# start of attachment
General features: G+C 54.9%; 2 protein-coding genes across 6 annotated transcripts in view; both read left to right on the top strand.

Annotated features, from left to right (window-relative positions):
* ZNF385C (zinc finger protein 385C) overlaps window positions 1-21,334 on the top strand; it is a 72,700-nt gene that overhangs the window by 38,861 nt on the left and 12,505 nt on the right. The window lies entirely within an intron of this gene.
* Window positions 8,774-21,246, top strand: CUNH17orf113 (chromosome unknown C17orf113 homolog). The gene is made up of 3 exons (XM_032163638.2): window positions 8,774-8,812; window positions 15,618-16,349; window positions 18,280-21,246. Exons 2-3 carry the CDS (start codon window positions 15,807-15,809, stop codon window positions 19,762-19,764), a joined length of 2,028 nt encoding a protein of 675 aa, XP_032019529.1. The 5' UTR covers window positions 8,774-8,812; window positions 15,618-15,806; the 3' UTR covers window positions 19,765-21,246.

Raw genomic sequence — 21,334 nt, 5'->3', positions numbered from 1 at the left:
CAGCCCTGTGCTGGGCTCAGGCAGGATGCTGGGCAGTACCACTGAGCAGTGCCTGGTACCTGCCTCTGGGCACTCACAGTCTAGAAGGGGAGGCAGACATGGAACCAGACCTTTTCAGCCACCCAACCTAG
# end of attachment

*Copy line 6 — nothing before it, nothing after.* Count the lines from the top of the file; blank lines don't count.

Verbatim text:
CAGCCCTGTGCTGGGCTCAGGCAGGATGCTGGGCAGTACCACTGAGCAGTGCCTGGTACCTGCCTCTGGGCACTCACAGTCTAGAAGGGGAGGCAGACATGGAACCAGACCTTTTCAGCCACCCAACCTAG